Hours after announcing Friday that Massachusetts’ former Republican Gov. William Weld would be his vice presidential choice, likely Libertarian presidential nominee Gary Johnson told Newsmax that what he considered our “strongest ticket ever” would break into double digits in a fall contest with Donald Trump and Hillary Clinton.
The former New Mexico governor, Johnson, spoke to us shortly after a Fox News poll of a three-way race including him, Hillary Clinton and Donald Trump, showed him drawing 10 percent among likely voters.
If those numbers were to hold up, his party could pull 10 times the best showing of any Libertarian candidate since the party began fielding nominees for president in 1972.
Along with what he considers the advantage of Weld on his ticket, Johnson feels the Libertarians will at least reach double digits in its vote total this fall because of presumptive nominees Clinton and Trump.
But the polling data suggests the Libertarians may help Trump more than hurt him.
Johnson says he will be targeting both Clinton and Trump.
"She'll do more to make government grow and isn't going to change anything," he said. "At the end of the day, taxes will go up."
He noted that Trump also is for big government and "all over the board on many issues. But if you take him at his word, his presidency means more government."
As an example of what he means, Johnson pointed to the issue of immigration and Trump's signature issue of building a wall along the southern border with Mexico.
"He says he wants to build a wall and then deport 11 million people here illegally," said the Libertarian, "That's big government right there. These are people who take jobs Americans don't want and whose only major barrier is the language, which they can overcome."
He went on to cite his disagreements with Trump's calls for requiring Apple to manufacture products in the U.S., the revival of waterboarding to interrogate prisoners in the war on terror, and killing families of suspected terrorists.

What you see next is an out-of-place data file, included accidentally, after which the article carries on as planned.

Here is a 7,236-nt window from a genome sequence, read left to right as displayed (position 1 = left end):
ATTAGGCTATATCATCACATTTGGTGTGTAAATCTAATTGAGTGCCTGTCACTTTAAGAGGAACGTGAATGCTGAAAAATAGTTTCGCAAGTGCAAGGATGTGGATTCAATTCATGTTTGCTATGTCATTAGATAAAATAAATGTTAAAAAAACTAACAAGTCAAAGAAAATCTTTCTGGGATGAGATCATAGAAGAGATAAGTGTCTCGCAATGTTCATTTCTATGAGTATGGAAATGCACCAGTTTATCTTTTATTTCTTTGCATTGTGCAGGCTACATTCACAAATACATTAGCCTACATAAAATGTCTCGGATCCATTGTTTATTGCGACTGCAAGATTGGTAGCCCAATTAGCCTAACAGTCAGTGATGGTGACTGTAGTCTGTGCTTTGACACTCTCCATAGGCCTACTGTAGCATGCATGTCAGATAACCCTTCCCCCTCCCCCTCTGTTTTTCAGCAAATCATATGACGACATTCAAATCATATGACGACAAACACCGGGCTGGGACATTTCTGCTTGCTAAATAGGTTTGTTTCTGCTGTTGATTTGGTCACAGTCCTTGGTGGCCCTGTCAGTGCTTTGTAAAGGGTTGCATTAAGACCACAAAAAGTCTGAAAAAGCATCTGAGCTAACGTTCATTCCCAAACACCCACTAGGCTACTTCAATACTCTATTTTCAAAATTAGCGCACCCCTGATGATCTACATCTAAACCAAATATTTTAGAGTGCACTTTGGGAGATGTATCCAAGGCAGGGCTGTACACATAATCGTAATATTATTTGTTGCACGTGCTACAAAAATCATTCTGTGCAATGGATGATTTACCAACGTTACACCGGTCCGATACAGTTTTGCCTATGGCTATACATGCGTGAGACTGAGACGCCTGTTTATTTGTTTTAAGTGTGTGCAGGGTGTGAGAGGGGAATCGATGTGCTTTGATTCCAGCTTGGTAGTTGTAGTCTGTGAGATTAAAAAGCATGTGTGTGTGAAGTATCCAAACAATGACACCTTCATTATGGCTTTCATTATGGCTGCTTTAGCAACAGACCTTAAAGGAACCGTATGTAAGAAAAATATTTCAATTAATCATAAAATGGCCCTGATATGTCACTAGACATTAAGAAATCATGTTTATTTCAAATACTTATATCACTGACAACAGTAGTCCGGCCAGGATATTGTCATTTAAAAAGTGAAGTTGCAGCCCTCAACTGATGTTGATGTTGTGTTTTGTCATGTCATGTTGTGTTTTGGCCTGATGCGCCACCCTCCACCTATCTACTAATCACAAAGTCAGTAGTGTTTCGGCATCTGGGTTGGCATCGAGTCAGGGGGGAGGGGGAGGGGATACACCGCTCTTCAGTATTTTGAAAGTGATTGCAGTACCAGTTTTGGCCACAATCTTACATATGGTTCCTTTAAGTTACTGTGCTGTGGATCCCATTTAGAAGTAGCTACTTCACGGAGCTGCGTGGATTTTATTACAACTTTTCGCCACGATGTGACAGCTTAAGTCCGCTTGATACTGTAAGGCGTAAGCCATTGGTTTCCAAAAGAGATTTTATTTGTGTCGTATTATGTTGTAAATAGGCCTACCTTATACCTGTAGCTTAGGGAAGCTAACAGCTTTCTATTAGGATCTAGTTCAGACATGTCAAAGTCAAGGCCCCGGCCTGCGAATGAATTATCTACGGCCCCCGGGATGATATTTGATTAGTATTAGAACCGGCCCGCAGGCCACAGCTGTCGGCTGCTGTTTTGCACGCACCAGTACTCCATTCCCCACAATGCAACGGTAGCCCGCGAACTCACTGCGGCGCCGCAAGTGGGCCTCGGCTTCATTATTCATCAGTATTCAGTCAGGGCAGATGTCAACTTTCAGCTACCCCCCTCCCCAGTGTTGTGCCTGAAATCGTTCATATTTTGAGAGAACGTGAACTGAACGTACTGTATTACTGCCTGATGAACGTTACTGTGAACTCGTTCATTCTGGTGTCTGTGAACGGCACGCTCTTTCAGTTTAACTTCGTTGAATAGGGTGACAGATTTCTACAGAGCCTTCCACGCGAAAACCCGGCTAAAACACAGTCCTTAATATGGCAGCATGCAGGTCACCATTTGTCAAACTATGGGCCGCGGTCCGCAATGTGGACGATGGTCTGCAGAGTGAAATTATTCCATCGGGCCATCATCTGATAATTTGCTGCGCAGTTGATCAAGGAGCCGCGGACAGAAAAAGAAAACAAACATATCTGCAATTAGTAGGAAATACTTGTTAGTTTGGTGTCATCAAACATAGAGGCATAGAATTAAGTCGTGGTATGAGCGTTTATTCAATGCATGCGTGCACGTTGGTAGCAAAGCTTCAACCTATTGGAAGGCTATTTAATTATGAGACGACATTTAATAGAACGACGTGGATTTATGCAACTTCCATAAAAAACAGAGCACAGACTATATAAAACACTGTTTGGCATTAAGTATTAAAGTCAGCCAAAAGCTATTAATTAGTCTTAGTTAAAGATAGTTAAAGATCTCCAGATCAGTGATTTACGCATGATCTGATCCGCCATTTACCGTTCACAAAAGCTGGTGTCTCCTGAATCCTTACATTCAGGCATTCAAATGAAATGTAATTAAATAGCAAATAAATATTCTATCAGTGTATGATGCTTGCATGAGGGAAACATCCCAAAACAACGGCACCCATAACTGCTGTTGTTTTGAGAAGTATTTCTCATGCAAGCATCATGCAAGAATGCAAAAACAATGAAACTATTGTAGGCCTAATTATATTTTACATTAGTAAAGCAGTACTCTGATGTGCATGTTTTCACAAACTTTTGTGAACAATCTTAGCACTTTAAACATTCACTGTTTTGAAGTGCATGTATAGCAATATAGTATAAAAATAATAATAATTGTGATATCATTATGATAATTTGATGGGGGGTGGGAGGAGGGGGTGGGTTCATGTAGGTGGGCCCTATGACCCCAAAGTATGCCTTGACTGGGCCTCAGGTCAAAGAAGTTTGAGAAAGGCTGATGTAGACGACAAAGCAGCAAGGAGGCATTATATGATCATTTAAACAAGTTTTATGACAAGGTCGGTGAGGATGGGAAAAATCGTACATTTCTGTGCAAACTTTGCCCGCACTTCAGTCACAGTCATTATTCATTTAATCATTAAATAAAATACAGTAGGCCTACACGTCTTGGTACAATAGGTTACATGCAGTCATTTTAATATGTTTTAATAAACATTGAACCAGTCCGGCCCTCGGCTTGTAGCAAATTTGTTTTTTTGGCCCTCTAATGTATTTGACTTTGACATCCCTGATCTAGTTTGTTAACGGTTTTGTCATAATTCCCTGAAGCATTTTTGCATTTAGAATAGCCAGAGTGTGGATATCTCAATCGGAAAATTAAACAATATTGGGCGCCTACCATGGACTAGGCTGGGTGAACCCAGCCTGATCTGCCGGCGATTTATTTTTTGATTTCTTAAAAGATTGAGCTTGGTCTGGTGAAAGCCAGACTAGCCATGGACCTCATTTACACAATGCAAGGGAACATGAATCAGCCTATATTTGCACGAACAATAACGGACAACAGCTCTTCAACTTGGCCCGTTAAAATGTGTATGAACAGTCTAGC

As for Trump's most recent controversial statement that he would talk to North Korean strongman Kim Jong-un, Johnson said: "I'm open to anything, but I don't see the wisdom in that. [Kim] seems to be nuts. But I do agree that North Korea is the biggest threat in the world today because one of these days, one of their ICBMs is going to work."
With both Trump and Clinton holding high unfavorables among voters, some see a third party opportunity. The Libertarians will likely have ballot access in all or almost all 50 states.
With Libertarians meeting in Orlando for their national convention May 27-28, Johnson is considered a shoo-in for another nomination for president and Weld is almost sure to be nominated for vice president.
Recalling how he and Weld were governors together in the 1990s, Johnson said, "Bill was always the smartest guy in the room" and how he admired that the Bay State governor was "fiscally conservative and socially liberal — which is where I am — and had won twice in a heavily Democratic state."
"And when President Clinton appointed Bill to be ambassador to Mexico, [the late North Carolina Republican Sen.] Jesse Helms blocked his nomination in part because he was pro-gay rights, in favor of a woman’s right to choose [abortion], and for legalization of marijuana," he told us, "These are all positions I have always held."
According to Johnson, the idea of a "Johnson-Weld" ticket "originated with me." After Weld, who now practices law in New York, replied to an email from the Johnson staff on May 10, the two spoke by phone.
Along with Weld's wife, Leslie, and Johnson's longtime campaign adviser Ron Nielson, the two former governors held a private meeting at Harrah’s Hotel in Las Vegas on May 14 and a subsequent dinner at the nearby Treasure Island restaurant.
Will he seek out Mitt Romney, Weekly Standard editor Bill Kristol, and others pursuing a new right-of-center third party candidacy as the alternative to Trump?
"No," Johnson shot back.
Now that such hoped-for third party candidates such as retired Gen. James Mattis have said no to Kristol and Company, Johnson said, "They now can call us anytime they want. We'd be glad to meet with them."
"And I estimate it will take about $50 million for us to play in the game," he added. "That's a lot. But with two of the most polarizing figures in U.S. politics as the likely major party nominees, the Libertarian Party has more opportunities than ever before."
John Gizzi is chief political columnist and White House correspondent for Newsmax.
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